Another motion from Labour asked that the council agree that ‘the Leader of the Council and the Chair of the Planning Board should consider their positions and resign immediately,’ following a debacle over the council deciding not to defend their position on a planning decision regarding Amber Valley Rugby Club. Members of the public in the area concerned had raised the money to defend the decision to turn down the planning application at a public hearing. The planning inspector actually said at that meeting “I have found that the Council’s decision on the planning application was justified. Its subsequent decision not to contest the appeal was however, unreasonable…”
The vote was taken on this motion. All Labour councillors voted for the motion, all Conservatives obviously voted against it.
The last motion of the meeting was asking if meetings of the planning board could be held in a suitable venue in the area concerned if there have been 200 or more objections to a planning application.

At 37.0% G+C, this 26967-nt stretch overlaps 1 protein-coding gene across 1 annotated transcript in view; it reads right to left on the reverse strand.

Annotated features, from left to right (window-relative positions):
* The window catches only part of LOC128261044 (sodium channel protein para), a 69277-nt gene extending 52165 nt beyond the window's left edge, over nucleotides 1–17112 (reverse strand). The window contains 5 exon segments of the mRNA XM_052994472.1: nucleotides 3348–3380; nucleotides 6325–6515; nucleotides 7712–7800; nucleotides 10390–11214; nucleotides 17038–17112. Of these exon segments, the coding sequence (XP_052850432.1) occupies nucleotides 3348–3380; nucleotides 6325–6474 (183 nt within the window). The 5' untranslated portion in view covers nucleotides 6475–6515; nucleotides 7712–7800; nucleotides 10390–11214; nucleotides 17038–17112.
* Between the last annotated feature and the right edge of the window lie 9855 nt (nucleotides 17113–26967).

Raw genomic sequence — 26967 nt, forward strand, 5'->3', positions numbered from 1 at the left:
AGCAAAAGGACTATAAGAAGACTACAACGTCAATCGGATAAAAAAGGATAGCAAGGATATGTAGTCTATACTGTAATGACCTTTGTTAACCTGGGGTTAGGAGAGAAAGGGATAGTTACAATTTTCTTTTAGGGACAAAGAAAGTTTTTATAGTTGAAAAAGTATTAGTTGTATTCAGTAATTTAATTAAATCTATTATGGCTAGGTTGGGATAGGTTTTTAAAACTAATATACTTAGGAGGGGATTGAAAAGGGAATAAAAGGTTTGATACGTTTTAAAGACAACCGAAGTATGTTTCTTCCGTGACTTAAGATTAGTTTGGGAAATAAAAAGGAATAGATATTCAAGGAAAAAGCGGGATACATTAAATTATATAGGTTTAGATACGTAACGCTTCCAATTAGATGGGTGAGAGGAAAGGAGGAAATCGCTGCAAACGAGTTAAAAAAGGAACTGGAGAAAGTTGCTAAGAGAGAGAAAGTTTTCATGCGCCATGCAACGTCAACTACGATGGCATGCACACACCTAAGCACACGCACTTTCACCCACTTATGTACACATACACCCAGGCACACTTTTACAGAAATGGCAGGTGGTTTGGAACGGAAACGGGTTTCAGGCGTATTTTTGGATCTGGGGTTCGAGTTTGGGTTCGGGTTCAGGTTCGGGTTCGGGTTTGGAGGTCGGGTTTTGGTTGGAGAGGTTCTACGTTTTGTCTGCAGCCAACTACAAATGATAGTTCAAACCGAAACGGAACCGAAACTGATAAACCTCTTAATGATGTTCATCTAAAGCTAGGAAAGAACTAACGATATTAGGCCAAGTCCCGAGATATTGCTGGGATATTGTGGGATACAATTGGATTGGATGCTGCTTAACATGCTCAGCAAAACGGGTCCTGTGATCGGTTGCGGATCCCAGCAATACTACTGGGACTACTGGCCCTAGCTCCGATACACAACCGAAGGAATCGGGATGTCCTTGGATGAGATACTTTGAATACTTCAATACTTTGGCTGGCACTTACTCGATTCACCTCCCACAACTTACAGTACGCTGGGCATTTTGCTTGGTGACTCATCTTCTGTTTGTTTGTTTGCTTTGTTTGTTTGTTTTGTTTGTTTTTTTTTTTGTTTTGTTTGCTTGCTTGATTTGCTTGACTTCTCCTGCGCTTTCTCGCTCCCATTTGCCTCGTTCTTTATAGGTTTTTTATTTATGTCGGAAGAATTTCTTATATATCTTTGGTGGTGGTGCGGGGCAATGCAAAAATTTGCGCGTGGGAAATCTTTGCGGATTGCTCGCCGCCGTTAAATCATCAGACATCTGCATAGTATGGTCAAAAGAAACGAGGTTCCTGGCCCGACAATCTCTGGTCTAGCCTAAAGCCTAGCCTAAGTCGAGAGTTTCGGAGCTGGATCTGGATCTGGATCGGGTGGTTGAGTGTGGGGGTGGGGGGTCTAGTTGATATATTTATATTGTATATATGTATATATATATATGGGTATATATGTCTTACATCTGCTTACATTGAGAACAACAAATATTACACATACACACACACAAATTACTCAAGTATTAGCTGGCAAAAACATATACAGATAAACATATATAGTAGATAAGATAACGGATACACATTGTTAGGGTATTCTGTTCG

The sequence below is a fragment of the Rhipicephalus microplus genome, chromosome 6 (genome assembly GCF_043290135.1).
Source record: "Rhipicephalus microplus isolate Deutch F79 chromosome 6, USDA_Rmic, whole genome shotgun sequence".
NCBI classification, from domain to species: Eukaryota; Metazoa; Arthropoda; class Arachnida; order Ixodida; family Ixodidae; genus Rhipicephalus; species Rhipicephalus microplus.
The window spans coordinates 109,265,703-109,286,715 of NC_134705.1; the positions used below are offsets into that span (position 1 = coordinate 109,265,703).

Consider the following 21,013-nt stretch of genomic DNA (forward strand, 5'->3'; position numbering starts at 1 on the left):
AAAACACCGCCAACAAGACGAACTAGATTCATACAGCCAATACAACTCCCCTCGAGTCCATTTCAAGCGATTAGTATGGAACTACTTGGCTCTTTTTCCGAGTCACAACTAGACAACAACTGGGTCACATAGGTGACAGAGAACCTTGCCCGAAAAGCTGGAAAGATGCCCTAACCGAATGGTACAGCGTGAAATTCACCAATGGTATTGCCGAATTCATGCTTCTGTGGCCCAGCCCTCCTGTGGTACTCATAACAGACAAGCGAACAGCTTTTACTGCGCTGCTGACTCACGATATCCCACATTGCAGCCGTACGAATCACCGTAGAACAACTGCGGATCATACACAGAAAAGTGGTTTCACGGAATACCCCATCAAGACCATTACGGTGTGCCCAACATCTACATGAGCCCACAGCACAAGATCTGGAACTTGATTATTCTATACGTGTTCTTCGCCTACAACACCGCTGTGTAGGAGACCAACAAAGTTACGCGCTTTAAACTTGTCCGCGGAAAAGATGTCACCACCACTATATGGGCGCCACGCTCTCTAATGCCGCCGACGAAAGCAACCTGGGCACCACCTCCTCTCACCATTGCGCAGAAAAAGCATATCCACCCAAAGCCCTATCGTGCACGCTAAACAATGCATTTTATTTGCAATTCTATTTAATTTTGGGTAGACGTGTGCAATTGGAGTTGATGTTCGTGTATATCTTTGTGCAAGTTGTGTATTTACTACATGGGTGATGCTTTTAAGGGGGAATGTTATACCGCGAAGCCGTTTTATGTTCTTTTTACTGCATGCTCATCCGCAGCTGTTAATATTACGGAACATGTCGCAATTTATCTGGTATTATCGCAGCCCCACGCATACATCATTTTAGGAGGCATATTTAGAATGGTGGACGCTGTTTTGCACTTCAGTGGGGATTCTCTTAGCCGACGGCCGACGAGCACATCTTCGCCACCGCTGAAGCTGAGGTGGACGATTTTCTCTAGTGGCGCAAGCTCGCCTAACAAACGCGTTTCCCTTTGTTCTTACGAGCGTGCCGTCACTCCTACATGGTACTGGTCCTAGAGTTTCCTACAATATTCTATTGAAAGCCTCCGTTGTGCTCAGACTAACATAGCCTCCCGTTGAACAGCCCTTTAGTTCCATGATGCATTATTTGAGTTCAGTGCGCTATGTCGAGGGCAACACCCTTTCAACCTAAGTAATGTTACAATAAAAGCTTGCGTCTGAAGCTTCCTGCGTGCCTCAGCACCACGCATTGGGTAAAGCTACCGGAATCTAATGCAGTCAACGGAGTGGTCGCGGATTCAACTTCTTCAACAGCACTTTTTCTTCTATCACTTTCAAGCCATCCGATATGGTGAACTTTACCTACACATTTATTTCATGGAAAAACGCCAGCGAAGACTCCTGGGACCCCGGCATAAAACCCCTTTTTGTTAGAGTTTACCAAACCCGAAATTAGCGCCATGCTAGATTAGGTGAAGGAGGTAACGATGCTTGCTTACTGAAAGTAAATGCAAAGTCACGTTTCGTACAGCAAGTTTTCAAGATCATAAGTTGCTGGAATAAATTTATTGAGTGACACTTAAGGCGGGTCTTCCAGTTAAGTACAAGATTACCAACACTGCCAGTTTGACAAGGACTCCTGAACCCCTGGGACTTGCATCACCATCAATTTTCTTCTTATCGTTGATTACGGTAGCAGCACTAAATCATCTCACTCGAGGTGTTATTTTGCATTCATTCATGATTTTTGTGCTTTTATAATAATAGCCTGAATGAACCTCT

This is such a good point.
There is only room for around 25 people in the public gallery at Ripley. Our own town council meetings in Belper can accommodate more of the public than that – although very few people attend these meetings regularly. The vote went the usual way. The way almost every vote at Amber Valley Borough Council meetings goes. The Labour people all vote together, and the Conservatives all vote together. As there are 23 Conservative councillors and 22 Labour, the votes always go the way the Conservatives want them to – for the moment. Given the one seat majority, there is always the possibility that one day there will be more Labour councillors at the meeting than Conservatives – a cynical person might wonder if this is why full council meetings have not been going ahead during the summer months…